After three days, my husband comes home with the moon pillow, still in its plastic. I don’t know how he paid for it. Maybe he didn’t.
“For you,” he says. Nothing else. He’s stopped explaining his disappearances and I’ve stopped asking. I already know more than I want.
My current pillow is so old it’s turned yellow like a book page and almost as flat. The last time my husband vanished, he brought me pajamas that feel like summer on my skin. He always knows what to bring me.
“Why’s it a moon pillow?” I ask.
“Because there’s moondust inside.”
How is that even possible? I don’t say. I also don’t say, I thought you were dead. I always think he’s dead. It doesn’t matter what I think.
I pull the moon pillow from the plastic. It’s attractively puffy, the opposite of my husband’s deflating face. I strip my old pillow, stuff the moon pillow in the case. Like magic, the pillow shrinks to fit its confines, then expands them.
I expect something special when I lay down my head, but it’s just a pillow, propping my neck too high. I miss my gross flat cushion. But then the back of my head gets a twinkling feeling that spreads. Pretty soon I’m outer space, dark and sparkling, my edges unseen.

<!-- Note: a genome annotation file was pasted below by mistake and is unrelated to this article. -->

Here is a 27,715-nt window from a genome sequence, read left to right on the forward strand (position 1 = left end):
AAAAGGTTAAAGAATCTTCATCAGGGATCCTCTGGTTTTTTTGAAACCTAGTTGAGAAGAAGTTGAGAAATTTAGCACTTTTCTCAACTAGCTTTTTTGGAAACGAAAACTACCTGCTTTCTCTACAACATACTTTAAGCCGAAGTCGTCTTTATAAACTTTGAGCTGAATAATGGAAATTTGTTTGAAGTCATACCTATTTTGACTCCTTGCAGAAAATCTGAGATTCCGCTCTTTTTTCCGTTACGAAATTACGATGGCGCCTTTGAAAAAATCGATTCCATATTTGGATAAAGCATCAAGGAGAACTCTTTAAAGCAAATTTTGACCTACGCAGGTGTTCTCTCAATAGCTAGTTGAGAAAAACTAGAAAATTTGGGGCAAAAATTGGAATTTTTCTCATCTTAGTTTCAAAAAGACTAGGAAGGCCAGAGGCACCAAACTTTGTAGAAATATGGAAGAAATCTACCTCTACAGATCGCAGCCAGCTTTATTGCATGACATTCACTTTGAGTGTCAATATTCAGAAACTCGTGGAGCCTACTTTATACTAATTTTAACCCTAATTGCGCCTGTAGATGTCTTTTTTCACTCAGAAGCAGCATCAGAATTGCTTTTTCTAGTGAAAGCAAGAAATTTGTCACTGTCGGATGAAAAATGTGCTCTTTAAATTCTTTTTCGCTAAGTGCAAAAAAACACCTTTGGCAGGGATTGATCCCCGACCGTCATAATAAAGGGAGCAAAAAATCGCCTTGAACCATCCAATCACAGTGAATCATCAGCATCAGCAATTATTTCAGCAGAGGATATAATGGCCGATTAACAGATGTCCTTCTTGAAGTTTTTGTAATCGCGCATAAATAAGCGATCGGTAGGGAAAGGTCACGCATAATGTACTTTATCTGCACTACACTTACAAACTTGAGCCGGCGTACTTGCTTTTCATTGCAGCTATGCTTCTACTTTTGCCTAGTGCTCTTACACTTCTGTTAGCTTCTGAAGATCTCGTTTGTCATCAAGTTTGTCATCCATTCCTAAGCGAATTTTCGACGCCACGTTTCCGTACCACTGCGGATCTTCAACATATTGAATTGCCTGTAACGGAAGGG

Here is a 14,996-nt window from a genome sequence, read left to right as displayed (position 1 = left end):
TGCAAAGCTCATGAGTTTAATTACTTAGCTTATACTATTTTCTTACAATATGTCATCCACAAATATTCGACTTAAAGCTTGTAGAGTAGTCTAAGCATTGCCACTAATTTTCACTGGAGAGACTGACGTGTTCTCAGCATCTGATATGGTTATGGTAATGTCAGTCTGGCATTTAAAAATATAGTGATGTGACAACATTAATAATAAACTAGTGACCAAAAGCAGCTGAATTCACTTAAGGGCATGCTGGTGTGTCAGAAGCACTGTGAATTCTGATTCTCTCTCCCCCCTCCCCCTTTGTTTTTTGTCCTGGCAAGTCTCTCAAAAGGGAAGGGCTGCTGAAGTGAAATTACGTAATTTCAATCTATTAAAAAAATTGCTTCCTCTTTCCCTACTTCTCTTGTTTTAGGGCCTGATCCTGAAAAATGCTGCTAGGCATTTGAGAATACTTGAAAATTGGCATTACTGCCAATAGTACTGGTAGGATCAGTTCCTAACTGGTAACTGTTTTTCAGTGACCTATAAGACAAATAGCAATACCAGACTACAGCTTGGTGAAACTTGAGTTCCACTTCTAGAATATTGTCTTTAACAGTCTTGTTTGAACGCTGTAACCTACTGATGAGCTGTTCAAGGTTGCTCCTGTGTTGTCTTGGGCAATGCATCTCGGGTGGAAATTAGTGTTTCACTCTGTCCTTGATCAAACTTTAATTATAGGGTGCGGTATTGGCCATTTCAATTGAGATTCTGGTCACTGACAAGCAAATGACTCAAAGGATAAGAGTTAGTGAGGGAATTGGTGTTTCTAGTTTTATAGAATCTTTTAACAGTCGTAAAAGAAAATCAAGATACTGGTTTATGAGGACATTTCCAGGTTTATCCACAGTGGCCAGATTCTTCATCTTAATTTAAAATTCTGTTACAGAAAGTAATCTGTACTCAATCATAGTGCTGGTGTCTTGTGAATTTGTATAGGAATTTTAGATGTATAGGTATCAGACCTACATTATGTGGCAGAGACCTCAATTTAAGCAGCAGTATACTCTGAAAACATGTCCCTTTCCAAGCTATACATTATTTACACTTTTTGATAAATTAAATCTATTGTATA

“What do you think?” my husband asks.
I don’t want my words to knock the good feeling loose.
“That good, huh?” he says. He knows me so well. Like in the bible. To know someone is to live inside them and also absorb them so they live inside you.
My husband lies down beside me and disappears again, in a different way. The sides of his face are cool, dry caves. His eyes, tunnels. No ring on his twig finger: it fell off or he sold it.
Still, he’s enormous. I can’t find the end of him.
I scoot over, share my darkness, every speck.
I throw him the moon.
Jennifer Wortman is a National Endowment for the Arts fellow and the author of the story collection This. This. This. Is. Love. Love. Love. (Split/Lip Press, 2019), named the 2019 Foreword INDIES bronze winner for short stories, the Westword Best of Denver 2020 pick for best new short-story collection, and a finalist for the Colorado Book Awards and the High Plains Book Awards. Her fiction, essays, and poetry appear in TriQuarterly, Copper Nickel, Glimmer Train, Normal School, Electric Literature, Brevity, SmokeLong Quarterly, Juked, and elsewhere. An Ohio native, she lives with her family in Colorado, where she teaches at Lighthouse Writers Workshop and serves as associate fiction editor for Colorado Review. Find more, if you wish, at jenniferwortman.com.
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